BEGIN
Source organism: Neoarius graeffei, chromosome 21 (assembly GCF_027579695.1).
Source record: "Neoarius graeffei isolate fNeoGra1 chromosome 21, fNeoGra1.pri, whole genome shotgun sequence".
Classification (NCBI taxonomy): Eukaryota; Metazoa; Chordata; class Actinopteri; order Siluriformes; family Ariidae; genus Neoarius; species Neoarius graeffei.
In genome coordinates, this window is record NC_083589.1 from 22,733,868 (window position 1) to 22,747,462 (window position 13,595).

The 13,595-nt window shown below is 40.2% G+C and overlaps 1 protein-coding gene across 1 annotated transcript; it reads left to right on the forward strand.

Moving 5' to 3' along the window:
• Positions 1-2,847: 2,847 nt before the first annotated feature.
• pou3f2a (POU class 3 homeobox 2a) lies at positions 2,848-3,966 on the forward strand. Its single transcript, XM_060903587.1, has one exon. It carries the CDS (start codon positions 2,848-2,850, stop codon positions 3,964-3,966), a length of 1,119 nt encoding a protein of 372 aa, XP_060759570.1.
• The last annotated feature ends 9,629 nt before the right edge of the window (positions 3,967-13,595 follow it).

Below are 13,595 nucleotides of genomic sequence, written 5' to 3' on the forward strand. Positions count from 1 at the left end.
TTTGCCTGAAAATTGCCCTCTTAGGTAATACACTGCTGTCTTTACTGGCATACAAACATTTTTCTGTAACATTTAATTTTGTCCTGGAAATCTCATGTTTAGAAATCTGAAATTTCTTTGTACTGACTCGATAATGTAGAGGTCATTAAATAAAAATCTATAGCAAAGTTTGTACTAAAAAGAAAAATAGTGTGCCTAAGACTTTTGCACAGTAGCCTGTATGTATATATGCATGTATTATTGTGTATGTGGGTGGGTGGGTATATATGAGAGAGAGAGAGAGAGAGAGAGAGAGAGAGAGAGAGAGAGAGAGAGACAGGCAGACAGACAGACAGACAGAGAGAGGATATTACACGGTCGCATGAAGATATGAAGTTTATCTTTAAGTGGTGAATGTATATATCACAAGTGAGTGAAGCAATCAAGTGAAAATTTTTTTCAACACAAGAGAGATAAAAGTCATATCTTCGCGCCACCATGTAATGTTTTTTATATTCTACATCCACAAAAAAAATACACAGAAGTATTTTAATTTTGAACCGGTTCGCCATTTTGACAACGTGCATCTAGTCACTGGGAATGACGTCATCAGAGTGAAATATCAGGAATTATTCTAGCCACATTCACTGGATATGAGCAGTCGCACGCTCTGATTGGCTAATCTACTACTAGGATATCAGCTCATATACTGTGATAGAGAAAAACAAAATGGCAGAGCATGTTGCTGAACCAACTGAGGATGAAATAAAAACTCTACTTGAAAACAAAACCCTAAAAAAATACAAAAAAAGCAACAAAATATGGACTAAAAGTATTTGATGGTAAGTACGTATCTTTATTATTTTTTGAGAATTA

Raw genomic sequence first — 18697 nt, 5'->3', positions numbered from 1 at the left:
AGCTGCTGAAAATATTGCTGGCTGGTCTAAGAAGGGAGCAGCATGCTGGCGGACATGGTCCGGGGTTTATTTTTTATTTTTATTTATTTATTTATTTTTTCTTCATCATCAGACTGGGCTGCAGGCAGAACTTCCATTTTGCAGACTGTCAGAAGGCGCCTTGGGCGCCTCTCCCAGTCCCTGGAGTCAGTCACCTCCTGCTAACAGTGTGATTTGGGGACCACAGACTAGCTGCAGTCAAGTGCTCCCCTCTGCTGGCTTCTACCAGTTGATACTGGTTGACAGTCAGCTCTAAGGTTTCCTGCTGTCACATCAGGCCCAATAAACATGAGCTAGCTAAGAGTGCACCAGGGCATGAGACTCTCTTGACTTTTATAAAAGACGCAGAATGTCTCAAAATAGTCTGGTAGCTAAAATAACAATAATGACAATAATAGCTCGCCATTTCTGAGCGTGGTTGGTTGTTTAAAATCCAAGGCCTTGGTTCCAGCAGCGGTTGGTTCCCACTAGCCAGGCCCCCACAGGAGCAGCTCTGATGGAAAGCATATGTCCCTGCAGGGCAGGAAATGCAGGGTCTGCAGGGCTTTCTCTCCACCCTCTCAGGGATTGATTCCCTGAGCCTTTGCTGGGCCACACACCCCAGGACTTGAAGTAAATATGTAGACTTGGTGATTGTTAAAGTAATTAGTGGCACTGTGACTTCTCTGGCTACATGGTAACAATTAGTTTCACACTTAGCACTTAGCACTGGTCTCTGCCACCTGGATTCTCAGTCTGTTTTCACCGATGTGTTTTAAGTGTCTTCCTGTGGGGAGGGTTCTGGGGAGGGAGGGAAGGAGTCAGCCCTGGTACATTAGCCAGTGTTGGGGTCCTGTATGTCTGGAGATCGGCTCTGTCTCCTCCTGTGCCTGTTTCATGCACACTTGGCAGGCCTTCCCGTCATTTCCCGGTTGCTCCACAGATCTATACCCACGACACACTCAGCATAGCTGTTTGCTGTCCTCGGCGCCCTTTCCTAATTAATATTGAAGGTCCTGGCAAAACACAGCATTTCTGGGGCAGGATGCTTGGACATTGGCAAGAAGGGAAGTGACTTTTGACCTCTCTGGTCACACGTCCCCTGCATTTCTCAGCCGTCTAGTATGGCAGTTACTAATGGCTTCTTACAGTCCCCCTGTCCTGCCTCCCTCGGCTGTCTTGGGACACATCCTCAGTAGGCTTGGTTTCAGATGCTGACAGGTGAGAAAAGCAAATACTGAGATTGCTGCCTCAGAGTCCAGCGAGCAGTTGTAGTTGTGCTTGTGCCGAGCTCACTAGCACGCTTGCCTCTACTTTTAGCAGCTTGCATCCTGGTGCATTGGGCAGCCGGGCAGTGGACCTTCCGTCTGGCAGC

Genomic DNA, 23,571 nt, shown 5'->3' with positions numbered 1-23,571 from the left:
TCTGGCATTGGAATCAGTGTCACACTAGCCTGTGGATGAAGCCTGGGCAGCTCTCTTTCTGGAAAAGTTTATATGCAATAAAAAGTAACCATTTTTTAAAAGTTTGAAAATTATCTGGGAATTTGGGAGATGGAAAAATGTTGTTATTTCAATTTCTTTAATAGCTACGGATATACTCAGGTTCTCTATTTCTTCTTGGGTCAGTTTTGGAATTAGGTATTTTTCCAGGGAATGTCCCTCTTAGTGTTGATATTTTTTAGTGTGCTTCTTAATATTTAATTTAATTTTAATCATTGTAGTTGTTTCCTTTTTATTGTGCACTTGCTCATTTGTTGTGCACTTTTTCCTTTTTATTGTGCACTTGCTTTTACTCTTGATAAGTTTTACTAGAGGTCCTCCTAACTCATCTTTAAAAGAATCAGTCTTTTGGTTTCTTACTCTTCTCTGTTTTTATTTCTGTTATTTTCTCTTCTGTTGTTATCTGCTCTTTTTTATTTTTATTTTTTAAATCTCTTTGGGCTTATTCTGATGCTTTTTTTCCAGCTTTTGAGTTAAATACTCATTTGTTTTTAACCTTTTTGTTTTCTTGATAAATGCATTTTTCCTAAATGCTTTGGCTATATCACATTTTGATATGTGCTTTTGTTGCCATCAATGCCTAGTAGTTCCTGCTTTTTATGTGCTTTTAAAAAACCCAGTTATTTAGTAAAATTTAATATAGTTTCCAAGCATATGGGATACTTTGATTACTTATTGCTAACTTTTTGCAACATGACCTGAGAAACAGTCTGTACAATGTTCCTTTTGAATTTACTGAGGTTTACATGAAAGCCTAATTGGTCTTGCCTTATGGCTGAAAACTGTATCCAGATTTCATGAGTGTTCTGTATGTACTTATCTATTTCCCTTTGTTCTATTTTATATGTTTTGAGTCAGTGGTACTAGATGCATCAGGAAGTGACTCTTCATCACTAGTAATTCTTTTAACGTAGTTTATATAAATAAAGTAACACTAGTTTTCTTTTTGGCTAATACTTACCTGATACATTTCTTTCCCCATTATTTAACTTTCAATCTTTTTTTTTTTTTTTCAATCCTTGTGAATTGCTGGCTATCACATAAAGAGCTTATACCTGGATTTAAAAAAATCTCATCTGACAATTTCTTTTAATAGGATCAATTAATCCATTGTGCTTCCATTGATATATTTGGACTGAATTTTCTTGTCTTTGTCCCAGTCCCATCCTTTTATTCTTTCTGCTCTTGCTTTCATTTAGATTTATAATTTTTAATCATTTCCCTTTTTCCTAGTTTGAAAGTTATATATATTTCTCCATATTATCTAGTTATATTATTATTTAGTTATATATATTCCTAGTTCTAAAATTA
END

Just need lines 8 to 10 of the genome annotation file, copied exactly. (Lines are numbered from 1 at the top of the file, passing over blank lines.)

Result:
• pou3f2a (POU class 3 homeobox 2a) lies at positions 2,848-3,966 on the forward strand. Its single transcript, XM_060903587.1, has one exon. It carries the CDS (start codon positions 2,848-2,850, stop codon positions 3,964-3,966), a length of 1,119 nt encoding a protein of 372 aa, XP_060759570.1.
• The last annotated feature ends 9,629 nt before the right edge of the window (positions 3,967-13,595 follow it).

Below are 13,595 nucleotides of genomic sequence, written 5' to 3' on the forward strand. Positions count from 1 at the left end.